Hadis Karimipour, PhD, PEng, SMIEEE
Schulich School of Engineering, Department of Electrical and Software Engineering
Schulish Chair in Secure and Reliable Networked Engineering Systems
University of Calgary
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PhD, Universality of Alberta, 2016
Dr. Hadis Karimipour is the Director of the Smart Cyber-Physical (SCPS) Lab, an Associate Professor and Chair in Secure and Reliable Networked Engineering Systems in the Department of Electrical and Software Engineering at the University of Calgary. Her research mainly focuses on the application of Artificial Intelligent (AI) and machine learning on the Internet of Things (IoT) and critical infrastructure security.
Her research interest includes:
AI-enabled Monitoring Solution for Smart Cyber-Physical Grids
AI-enabled IoT/OT Security
Anomaly Detection in Critical Cyber-physical System
Machine Learning/Deep Learning
Areas of Research
Machine Learning (ML) is a subset of Artificial Intelligence (AI) that provides systems with the ability to automatically learn and improve from experience without being explicitly programmed. The basic premise of ML is to build algorithms that can receive input data and use statistical analysis to predict an output while updating outputs as new data becomes available. Things like growing volumes and varieties of available data, computational processing that is cheaper and more powerful, and affordable data storage are the main motivations toward machine learning developments. ML can be used for anomaly detection, system monitoring, security analysis, load prediction, load forecasting, etc. in cyber-physical systems.
The deployment of smart technologies in the communication layer brings new challenges for online monitoring and control of the Cyber-Physical Systems (CPS). In addition to the failure of physical infrastructure, CPSs are also sensitive to different anomalies on their communication layer. Examples of CPS include smart grid, autonomous transportation systems, medical monitoring, and autonomous vehicles. AI is a popular technology that has the potential to be leveraged in different aspects of CPS monitoring including anomaly/failure detection. AI/ML can extract patterns of suspicious or anomalous behaviour in the system to predict failure in advance.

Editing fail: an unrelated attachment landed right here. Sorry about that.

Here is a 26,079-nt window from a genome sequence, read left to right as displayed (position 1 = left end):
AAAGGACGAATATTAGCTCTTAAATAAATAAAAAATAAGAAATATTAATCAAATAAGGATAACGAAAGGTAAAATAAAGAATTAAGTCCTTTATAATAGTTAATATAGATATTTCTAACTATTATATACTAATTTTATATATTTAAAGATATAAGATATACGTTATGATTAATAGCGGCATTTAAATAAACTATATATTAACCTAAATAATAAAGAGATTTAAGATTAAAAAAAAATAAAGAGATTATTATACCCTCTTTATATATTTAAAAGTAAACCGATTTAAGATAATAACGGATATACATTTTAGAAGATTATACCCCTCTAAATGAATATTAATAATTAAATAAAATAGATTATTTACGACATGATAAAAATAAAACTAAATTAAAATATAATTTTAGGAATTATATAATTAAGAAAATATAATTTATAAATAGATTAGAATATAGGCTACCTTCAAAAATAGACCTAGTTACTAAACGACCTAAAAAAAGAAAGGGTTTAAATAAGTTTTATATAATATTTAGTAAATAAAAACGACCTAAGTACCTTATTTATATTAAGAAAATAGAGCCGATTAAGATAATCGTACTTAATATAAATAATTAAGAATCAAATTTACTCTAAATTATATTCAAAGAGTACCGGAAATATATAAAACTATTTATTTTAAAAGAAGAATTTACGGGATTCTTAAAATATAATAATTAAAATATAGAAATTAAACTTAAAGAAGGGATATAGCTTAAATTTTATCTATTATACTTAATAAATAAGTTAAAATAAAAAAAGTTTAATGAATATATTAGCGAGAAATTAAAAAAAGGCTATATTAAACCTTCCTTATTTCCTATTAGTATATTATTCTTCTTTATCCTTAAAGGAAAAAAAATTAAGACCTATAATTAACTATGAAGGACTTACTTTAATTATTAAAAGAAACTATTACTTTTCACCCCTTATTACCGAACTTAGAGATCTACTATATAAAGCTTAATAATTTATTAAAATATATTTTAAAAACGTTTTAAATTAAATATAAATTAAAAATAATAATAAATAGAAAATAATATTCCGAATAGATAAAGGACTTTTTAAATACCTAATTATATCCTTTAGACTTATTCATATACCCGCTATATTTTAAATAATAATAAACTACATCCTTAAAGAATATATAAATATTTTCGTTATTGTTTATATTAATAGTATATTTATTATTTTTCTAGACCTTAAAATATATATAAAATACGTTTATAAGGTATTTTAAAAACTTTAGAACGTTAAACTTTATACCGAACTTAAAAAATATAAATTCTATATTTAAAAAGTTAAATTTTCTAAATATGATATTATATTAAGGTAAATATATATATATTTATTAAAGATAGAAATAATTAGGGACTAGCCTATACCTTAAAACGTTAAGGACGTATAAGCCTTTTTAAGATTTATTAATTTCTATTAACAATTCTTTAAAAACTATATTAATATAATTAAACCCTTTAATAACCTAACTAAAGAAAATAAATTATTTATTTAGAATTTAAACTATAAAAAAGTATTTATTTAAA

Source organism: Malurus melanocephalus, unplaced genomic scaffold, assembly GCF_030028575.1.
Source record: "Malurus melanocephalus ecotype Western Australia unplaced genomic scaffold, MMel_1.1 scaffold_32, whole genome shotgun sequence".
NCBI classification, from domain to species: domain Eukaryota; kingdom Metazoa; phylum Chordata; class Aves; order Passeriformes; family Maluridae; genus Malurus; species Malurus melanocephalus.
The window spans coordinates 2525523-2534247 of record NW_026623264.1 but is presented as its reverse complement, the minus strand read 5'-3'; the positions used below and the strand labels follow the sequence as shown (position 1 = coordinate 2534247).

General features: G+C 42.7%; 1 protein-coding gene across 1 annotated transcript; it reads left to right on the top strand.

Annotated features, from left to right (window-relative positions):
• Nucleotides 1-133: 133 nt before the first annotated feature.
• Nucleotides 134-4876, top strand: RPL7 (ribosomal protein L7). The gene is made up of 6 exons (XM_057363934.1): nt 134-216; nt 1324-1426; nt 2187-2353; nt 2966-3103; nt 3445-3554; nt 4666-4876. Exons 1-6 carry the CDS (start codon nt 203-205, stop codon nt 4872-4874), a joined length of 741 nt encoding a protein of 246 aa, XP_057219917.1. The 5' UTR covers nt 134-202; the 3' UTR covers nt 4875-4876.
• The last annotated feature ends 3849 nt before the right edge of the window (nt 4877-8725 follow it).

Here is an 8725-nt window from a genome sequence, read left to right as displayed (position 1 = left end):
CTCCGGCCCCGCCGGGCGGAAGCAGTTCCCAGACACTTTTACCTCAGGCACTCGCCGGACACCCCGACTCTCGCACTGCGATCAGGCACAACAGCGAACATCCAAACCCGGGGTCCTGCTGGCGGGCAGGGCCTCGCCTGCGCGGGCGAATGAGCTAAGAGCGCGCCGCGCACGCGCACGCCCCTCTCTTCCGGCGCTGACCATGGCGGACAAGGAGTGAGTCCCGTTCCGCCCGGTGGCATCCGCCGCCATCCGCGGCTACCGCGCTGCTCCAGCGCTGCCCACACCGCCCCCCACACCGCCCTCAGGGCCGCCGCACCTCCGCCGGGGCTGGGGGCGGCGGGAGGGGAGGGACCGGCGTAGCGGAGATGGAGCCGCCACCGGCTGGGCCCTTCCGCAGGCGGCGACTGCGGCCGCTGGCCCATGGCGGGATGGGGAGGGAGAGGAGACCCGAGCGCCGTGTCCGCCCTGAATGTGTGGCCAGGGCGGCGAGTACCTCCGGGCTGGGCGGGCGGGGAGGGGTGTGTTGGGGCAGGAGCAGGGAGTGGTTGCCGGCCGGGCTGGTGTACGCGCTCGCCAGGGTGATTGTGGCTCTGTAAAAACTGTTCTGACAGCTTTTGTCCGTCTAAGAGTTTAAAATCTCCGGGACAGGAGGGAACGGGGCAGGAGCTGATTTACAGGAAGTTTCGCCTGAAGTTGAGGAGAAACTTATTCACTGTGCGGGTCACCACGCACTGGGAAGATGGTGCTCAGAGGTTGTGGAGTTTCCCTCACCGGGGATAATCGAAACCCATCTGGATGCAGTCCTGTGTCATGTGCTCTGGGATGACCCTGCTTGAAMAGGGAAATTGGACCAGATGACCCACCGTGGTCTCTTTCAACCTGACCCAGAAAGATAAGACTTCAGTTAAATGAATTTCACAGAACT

Over the last decade, IoT platforms have been developed into a global giant that grabs every aspect of our daily lives. Because of easy accessibility and fast-growing demand for smart devices and networks, IoT is now facing more security challenges than ever before. There are lots of discussions about the role of AI/ML in security-aware design and analysis of IoT devices. AI-based methods can be used to identify various attacks at an early stage as well as providing defensive strategies. Moreover, AI seems to be promising in detecting new attacks using learning skills and handle them intelligently.
The traditional grid is not scalable enough to provide the world’s future energy requirements. Looking at the big picture, a nationwide effort to completely automate the grid is underway. A smart grid integrates a variety of distributed and renewable energy resources which are tightly coupled with IoT technology. These components provide a vast amount of data to support various applications in the smart grid, such as distributed energy management, generation forecasting, grid monitoring, fault detection, home energy management, etc. Considering the huge amount of data and complexity of the grid, AI techniques can be applied to automate and further improve the performance of the smart grid.
Participation in university strategic initiatives
- APEGA Early Accomplishment Award, Association of Professional Engineers and Geoscientists of Alberta (APEGA). 2022
- Canada Research Chair (Tier II), Government of Canada. 2021
- Canada's Top 20 Women in Cyber Security, IT World Canada. 2021
- MITACS Elevate Postdoctoral Fellowship, MITACS. 2016
- Queen Elizabeth II Graduate Scholarship, University of Alberta. 2015
- Queen Elizabeth II Graduate Scholarship, University of Alberta. 2014
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